"We used to believe that microbes only consumed methane in marine anaerobic sediment if sulfate was present," said Emily Beal, graduate student in geoscience, Penn State. "But other electron acceptors, such as iron and manganese, are more energetically favorable than sulfate."
Beal, working with Christopher H. House, associate professor of geoscience, Penn State, and Victoria J. Orphan, assistant professor of geobiology, California Institute of Technology, incubated a variety of marine sediments to determine if there were microbes that could convert methane to carbon dioxide without using any sulfur compounds. They report their results in today's (July 10) issue of Science.
Using samples of marine sediment taken 20 miles off the California coast and about 1,800 feet deep near methane seeps in the Pacific, Beal incubated a variety of sediment systems including as controls, an autoclaved sterile sample, a sample with sulfate as a control and a sample that was sulfate, iron oxide and manganese oxide free, but live. She also incubated samples that were sulfate free but contained iron oxide or manganese oxide. She placed methane gas that contained the non-radioactive carbon-13 isotope in the empty space in the flasks above the sediment and tested any resulting carbon dioxide produced by the samples. All the carbon dioxide had the carbon-13 isotope and so came from the methane samples.The sterile control showed no activity, while the live control without sulfate showed minute activity. The sulfate control showed the most activity as expected, but both the iron and manganese oxide-laced samples showed activity, although less activity than the sulfate.
One reason they are important is that some of the carbon dioxide produced reacts with both the manganese and iron to form carbonates that precipitate and sequester carbon in the oceans. Even if the carbon dioxide escaped into the atmosphere, it is a less problematic greenhouse gas than methane.
On the early Earth, where oxygen was absent from the atmosphere, sulfates were scarce. Without sulfates, iron and manganese oxides may have been essential in converting methane to carbon dioxide.
"Sulfate comes mostly from oxidative weathering of rocks," said Beal. "Oxygen is needed for this to occur."
While manganese and iron oxides are made in today's oxygen atmosphere, they where also formed by photochemical reactions in a low oxygen atmosphere. These oxides were probably more abundant in the early Earth's oceans than sulfates.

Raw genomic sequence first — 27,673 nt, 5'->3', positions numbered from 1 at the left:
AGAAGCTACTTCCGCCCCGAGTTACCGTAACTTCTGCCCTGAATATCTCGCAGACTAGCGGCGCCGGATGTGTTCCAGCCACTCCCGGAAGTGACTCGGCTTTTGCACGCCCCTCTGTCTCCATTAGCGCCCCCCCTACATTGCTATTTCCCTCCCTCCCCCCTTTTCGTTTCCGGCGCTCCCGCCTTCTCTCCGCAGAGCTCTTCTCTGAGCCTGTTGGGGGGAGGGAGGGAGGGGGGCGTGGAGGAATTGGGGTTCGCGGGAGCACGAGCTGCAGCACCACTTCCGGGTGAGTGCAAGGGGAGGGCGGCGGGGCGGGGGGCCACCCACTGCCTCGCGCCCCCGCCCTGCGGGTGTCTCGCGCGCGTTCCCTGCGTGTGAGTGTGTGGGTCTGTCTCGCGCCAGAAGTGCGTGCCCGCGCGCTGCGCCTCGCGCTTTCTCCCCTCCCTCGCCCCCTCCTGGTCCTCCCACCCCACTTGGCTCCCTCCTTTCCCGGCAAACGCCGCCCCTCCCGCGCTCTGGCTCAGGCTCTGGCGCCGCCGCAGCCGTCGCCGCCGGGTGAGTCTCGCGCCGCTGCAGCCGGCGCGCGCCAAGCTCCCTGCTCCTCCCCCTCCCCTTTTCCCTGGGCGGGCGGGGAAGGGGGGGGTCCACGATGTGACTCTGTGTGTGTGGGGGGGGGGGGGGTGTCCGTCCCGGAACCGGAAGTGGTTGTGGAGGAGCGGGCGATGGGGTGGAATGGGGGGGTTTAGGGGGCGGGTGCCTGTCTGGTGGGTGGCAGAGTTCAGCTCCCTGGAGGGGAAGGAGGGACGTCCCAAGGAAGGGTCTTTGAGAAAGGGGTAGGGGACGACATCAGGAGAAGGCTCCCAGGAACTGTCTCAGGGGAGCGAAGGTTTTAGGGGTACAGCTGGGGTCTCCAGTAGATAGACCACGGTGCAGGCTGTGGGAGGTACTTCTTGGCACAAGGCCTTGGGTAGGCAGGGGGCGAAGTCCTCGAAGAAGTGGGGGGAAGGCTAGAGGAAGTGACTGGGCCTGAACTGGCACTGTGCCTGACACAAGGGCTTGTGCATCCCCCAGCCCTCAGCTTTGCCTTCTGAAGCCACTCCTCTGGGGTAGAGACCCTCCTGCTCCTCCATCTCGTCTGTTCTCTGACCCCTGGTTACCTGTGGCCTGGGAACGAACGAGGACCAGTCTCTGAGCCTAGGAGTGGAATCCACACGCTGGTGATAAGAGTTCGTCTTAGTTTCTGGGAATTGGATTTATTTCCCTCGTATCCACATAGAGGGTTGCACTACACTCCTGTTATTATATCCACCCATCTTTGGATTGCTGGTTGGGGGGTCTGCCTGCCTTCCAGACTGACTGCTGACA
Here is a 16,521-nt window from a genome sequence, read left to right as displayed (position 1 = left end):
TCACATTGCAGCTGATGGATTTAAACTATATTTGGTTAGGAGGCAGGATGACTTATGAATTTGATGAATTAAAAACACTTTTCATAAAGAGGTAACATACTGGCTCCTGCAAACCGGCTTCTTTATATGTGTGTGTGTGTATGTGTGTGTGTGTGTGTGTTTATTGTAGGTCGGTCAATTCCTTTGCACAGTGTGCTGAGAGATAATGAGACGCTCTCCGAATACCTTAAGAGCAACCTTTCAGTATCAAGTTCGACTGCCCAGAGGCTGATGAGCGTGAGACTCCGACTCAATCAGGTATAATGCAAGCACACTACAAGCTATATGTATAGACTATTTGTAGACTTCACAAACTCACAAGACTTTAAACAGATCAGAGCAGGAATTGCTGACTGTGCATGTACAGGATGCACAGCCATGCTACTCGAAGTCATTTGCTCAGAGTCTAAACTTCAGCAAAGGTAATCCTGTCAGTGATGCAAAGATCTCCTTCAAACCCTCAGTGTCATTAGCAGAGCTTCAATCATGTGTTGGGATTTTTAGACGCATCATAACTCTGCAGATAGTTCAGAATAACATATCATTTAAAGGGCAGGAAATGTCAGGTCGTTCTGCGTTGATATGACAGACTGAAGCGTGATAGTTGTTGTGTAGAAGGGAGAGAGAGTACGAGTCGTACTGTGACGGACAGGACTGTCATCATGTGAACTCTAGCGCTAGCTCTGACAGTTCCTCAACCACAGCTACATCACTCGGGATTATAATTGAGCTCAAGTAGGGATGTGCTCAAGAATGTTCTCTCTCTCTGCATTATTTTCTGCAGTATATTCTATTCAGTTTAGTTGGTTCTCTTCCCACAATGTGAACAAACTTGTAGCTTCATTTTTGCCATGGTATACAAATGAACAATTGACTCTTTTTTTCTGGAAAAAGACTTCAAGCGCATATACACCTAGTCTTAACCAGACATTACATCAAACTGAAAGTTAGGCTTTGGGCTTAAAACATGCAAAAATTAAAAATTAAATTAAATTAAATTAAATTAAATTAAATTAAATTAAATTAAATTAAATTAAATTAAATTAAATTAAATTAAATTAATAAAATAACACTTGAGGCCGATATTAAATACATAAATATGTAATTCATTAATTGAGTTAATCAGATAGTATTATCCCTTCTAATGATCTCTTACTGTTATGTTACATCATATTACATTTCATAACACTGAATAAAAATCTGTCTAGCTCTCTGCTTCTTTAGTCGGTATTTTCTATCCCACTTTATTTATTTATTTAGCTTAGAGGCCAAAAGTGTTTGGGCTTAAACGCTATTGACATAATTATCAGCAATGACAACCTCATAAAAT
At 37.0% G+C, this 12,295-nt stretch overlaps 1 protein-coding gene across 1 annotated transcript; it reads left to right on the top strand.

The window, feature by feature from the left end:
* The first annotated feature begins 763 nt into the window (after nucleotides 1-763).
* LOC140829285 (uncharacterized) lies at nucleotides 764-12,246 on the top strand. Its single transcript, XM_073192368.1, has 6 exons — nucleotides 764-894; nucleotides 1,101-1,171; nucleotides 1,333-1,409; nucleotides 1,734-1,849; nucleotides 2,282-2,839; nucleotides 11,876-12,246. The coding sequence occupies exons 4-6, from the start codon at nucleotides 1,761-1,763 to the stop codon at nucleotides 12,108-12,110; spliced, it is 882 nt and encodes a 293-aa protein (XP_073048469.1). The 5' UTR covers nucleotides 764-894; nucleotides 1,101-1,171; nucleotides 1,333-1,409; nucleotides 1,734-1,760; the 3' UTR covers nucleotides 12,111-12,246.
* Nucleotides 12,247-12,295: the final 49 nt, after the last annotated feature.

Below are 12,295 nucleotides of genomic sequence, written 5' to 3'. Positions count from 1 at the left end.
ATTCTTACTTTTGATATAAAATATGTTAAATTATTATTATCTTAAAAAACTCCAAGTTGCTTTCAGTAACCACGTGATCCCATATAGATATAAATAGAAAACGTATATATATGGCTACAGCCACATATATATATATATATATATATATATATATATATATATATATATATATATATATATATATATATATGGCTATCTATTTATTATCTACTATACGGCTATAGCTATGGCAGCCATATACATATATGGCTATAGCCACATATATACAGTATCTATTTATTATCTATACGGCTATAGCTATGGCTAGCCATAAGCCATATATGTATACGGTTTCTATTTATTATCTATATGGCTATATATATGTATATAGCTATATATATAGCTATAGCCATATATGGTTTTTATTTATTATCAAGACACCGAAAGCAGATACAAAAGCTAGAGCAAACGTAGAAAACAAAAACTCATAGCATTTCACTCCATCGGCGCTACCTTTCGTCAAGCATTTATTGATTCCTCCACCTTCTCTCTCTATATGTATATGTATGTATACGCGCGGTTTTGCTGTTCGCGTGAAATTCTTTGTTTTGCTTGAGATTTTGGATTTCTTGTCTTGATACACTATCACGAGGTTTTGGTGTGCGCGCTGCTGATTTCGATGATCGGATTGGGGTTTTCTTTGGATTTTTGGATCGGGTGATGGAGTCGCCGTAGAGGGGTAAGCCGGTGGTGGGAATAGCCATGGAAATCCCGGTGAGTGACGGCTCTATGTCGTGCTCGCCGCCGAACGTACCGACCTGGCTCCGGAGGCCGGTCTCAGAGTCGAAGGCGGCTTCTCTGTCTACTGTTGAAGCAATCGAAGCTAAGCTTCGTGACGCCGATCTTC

While Beal has categorized the more than a dozen microorganisms living in the sediments she used, she does not know which of these microbes is responsible for consuming methane. It might be one bacteria or archaea species, or it may be a consortium of microbes. She is trying to identify the organisms responsible.
The National Science Foundation and the NASA Astrobiology Institute supported this work.
A'ndrea Elyse Messer | EurekAlert!
Newly designed molecule binds nitrogen
23.02.2018 | Julius-Maximilians-Universität Würzburg
Atomic Design by Water
23.02.2018 | Max-Planck-Institut für Eisenforschung GmbH
A group of researchers led by Andrea Cavalleri at the Max Planck Institute for Structure and Dynamics of Matter (MPSD) in Hamburg has demonstrated a new method enabling precise measurements of the interatomic forces that hold crystalline solids together. The paper Probing the Interatomic Potential of Solids by Strong-Field Nonlinear Phononics, published online in Nature, explains how a terahertz-frequency laser pulse can drive very large deformations of the crystal.
By measuring the highly unusual atomic trajectories under extreme electromagnetic transients, the MPSD group could reconstruct how rigid the atomic bonds are...
Quantum computers may one day solve algorithmic problems which even the biggest supercomputers today can’t manage. But how do you test a quantum computer to...
For the first time, a team of researchers at the Max-Planck Institute (MPI) for Polymer Research in Mainz, Germany, has succeeded in making an integrated circuit (IC) from just a monolayer of a semiconducting polymer via a bottom-up, self-assembly approach.
In the self-assembly process, the semiconducting polymer arranges itself into an ordered monolayer in a transistor. The transistors are binary switches used...
Breakthrough provides a new concept of the design of molecular motors, sensors and electricity generators at nanoscale
Researchers from the Institute of Organic Chemistry and Biochemistry of the CAS (IOCB Prague), Institute of Physics of the CAS (IP CAS) and Palacký University...
For photographers and scientists, lenses are lifesavers. They reflect and refract light, making possible the imaging systems that drive discovery through the microscope and preserve history through cameras.
But today's glass-based lenses are bulky and resist miniaturization. Next-generation technologies, such as ultrathin cameras or tiny microscopes, require...
15.02.2018 | Event News
13.02.2018 | Event News
12.02.2018 | Event News
23.02.2018 | Life Sciences
23.02.2018 | Earth Sciences
23.02.2018 | Materials Sciences